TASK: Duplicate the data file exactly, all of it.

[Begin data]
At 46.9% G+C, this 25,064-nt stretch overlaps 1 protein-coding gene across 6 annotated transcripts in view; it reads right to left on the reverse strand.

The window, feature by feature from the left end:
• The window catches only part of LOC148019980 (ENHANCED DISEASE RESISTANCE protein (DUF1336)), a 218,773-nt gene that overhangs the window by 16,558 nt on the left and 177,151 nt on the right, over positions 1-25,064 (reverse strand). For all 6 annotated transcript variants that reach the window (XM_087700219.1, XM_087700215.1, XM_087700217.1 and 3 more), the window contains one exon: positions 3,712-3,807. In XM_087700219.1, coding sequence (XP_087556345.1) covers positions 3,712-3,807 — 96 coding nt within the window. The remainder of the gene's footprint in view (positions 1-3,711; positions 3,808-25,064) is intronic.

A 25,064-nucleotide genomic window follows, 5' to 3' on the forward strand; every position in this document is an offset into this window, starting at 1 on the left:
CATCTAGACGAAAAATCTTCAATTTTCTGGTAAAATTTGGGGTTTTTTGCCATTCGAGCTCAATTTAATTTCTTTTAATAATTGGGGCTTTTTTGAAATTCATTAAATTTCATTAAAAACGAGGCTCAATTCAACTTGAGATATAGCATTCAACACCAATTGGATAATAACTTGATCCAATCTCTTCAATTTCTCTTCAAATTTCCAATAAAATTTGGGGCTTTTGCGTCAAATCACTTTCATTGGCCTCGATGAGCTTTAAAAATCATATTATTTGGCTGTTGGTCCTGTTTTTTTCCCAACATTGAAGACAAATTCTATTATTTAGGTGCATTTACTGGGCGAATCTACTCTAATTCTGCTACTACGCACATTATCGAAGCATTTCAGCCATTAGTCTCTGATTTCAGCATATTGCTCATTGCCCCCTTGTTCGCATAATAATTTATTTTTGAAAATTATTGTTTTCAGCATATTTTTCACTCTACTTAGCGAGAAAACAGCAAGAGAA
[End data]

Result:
At 46.9% G+C, this 25,064-nt stretch overlaps 1 protein-coding gene across 6 annotated transcripts in view; it reads right to left on the reverse strand.

The window, feature by feature from the left end:
• The window catches only part of LOC148019980 (ENHANCED DISEASE RESISTANCE protein (DUF1336)), a 218,773-nt gene that overhangs the window by 16,558 nt on the left and 177,151 nt on the right, over positions 1-25,064 (reverse strand). For all 6 annotated transcript variants that reach the window (XM_087700219.1, XM_087700215.1, XM_087700217.1 and 3 more), the window contains one exon: positions 3,712-3,807. In XM_087700219.1, coding sequence (XP_087556345.1) covers positions 3,712-3,807 — 96 coding nt within the window. The remainder of the gene's footprint in view (positions 1-3,711; positions 3,808-25,064) is intronic.

A 25,064-nucleotide genomic window follows, 5' to 3' on the forward strand; every position in this document is an offset into this window, starting at 1 on the left:
CATCTAGACGAAAAATCTTCAATTTTCTGGTAAAATTTGGGGTTTTTTGCCATTCGAGCTCAATTTAATTTCTTTTAATAATTGGGGCTTTTTTGAAATTCATTAAATTTCATTAAAAACGAGGCTCAATTCAACTTGAGATATAGCATTCAACACCAATTGGATAATAACTTGATCCAATCTCTTCAATTTCTCTTCAAATTTCCAATAAAATTTGGGGCTTTTGCGTCAAATCACTTTCATTGGCCTCGATGAGCTTTAAAAATCATATTATTTGGCTGTTGGTCCTGTTTTTTTCCCAACATTGAAGACAAATTCTATTATTTAGGTGCATTTACTGGGCGAATCTACTCTAATTCTGCTACTACGCACATTATCGAAGCATTTCAGCCATTAGTCTCTGATTTCAGCATATTGCTCATTGCCCCCTTGTTCGCATAATAATTTATTTTTGAAAATTATTGTTTTCAGCATATTTTTCACTCTACTTAGCGAGAAAACAGCAAGAGAA